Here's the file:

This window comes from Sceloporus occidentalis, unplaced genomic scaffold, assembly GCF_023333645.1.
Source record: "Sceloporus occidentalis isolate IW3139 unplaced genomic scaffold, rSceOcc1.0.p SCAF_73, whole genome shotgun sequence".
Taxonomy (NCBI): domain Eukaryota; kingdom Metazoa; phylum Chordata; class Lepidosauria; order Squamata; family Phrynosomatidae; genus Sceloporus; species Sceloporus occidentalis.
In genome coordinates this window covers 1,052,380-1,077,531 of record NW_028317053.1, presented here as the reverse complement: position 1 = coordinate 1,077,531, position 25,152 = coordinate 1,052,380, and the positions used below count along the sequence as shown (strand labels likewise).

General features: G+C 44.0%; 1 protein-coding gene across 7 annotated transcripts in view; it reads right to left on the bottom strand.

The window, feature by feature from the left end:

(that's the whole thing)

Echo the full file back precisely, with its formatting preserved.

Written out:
This window comes from Sceloporus occidentalis, unplaced genomic scaffold, assembly GCF_023333645.1.
Source record: "Sceloporus occidentalis isolate IW3139 unplaced genomic scaffold, rSceOcc1.0.p SCAF_73, whole genome shotgun sequence".
Taxonomy (NCBI): domain Eukaryota; kingdom Metazoa; phylum Chordata; class Lepidosauria; order Squamata; family Phrynosomatidae; genus Sceloporus; species Sceloporus occidentalis.
In genome coordinates this window covers 1,052,380-1,077,531 of record NW_028317053.1, presented here as the reverse complement: position 1 = coordinate 1,077,531, position 25,152 = coordinate 1,052,380, and the positions used below count along the sequence as shown (strand labels likewise).

General features: G+C 44.0%; 1 protein-coding gene across 7 annotated transcripts in view; it reads right to left on the bottom strand.

The window, feature by feature from the left end: